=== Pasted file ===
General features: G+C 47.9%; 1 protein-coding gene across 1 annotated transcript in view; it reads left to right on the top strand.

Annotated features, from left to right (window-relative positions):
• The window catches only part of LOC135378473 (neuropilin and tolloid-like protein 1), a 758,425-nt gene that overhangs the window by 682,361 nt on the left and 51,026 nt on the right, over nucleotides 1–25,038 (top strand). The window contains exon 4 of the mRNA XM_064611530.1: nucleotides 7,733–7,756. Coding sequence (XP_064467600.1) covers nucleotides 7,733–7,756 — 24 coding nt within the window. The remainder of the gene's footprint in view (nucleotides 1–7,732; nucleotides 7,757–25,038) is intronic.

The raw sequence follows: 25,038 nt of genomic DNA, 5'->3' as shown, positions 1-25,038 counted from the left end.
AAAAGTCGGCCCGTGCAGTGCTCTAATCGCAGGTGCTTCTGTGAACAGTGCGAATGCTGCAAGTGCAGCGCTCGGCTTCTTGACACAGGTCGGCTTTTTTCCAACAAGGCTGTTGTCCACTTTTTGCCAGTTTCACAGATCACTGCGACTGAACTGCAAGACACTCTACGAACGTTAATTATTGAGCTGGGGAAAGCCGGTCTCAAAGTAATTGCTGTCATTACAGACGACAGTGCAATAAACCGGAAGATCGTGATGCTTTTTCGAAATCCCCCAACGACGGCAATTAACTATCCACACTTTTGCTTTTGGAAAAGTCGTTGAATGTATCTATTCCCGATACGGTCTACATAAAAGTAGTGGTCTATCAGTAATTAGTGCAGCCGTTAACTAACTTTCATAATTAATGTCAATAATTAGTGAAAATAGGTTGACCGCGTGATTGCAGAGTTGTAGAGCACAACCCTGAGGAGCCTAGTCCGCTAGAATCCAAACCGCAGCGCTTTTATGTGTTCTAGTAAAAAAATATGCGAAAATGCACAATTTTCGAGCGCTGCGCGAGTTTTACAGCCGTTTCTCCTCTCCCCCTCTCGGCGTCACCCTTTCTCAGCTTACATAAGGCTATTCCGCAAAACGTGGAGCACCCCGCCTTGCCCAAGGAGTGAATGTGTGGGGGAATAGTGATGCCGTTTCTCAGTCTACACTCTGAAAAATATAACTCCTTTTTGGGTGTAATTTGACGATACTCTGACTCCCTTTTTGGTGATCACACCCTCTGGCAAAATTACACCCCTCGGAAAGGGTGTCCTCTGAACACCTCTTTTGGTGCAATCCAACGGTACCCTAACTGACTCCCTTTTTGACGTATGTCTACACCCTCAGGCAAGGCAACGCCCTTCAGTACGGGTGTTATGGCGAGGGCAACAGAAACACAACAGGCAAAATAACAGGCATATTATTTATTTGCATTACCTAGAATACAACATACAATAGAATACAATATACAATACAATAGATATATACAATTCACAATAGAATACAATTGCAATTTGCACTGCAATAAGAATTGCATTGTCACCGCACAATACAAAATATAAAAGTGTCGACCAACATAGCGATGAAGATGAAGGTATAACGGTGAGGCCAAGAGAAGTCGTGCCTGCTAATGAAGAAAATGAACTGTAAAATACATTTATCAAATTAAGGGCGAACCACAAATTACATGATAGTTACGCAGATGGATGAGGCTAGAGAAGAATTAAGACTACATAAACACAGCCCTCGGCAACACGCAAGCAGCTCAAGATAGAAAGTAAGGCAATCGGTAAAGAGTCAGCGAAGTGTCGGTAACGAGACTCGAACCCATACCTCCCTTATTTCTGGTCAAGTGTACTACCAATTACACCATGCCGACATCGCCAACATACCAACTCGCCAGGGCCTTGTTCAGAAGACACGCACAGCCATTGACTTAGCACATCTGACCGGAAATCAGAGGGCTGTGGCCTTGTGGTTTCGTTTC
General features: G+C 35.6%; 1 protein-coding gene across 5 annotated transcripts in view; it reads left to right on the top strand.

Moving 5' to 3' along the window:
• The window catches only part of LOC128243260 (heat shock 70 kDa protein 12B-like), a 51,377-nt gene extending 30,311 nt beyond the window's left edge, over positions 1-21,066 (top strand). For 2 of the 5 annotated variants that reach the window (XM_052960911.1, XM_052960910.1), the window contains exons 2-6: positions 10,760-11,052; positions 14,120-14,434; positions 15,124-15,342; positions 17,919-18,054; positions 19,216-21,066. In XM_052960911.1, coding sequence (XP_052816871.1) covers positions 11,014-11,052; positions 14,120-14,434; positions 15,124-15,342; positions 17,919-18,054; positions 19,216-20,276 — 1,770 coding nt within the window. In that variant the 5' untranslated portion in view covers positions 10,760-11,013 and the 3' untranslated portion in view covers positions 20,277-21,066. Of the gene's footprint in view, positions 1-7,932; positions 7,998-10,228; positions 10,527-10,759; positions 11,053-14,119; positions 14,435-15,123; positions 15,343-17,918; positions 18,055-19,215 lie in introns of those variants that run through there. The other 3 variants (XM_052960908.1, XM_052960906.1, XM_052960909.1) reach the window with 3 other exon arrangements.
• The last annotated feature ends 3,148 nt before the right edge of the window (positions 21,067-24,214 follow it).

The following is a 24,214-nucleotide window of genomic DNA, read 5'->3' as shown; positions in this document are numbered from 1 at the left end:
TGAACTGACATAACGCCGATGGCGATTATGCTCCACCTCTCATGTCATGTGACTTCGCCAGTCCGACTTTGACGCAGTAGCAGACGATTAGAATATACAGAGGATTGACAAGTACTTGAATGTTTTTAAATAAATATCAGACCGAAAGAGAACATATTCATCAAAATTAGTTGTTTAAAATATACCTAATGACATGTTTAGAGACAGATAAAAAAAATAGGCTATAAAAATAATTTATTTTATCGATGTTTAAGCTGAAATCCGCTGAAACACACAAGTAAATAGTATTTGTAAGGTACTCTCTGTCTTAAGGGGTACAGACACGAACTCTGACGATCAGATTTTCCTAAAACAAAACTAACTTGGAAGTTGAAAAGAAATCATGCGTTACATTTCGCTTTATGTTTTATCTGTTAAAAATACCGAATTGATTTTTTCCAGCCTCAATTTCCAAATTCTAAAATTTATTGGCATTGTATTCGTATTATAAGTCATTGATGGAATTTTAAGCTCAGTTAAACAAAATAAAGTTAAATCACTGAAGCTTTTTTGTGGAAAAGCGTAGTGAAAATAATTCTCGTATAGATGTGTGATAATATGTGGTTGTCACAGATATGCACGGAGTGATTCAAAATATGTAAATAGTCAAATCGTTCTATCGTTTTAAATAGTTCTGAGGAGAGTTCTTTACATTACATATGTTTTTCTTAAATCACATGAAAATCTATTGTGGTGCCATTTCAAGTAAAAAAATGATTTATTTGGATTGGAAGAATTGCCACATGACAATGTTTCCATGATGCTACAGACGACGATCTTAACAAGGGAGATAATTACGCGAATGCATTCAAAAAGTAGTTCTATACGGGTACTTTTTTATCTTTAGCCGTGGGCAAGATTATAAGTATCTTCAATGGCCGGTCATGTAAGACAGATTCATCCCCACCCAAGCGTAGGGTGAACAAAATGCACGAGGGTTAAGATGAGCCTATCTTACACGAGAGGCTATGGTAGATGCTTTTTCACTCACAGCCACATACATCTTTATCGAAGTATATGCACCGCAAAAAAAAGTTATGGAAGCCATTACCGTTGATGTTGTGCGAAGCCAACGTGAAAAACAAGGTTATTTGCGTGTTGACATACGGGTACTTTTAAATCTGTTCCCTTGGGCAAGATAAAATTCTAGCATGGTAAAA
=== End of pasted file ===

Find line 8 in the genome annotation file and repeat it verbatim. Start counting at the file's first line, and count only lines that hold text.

• The window catches only part of LOC128243260 (heat shock 70 kDa protein 12B-like), a 51,377-nt gene extending 30,311 nt beyond the window's left edge, over positions 1-21,066 (top strand). For 2 of the 5 annotated variants that reach the window (XM_052960911.1, XM_052960910.1), the window contains exons 2-6: positions 10,760-11,052; positions 14,120-14,434; positions 15,124-15,342; positions 17,919-18,054; positions 19,216-21,066. In XM_052960911.1, coding sequence (XP_052816871.1) covers positions 11,014-11,052; positions 14,120-14,434; positions 15,124-15,342; positions 17,919-18,054; positions 19,216-20,276 — 1,770 coding nt within the window. In that variant the 5' untranslated portion in view covers positions 10,760-11,013 and the 3' untranslated portion in view covers positions 20,277-21,066. Of the gene's footprint in view, positions 1-7,932; positions 7,998-10,228; positions 10,527-10,759; positions 11,053-14,119; positions 14,435-15,123; positions 15,343-17,918; positions 18,055-19,215 lie in introns of those variants that run through there. The other 3 variants (XM_052960908.1, XM_052960906.1, XM_052960909.1) reach the window with 3 other exon arrangements.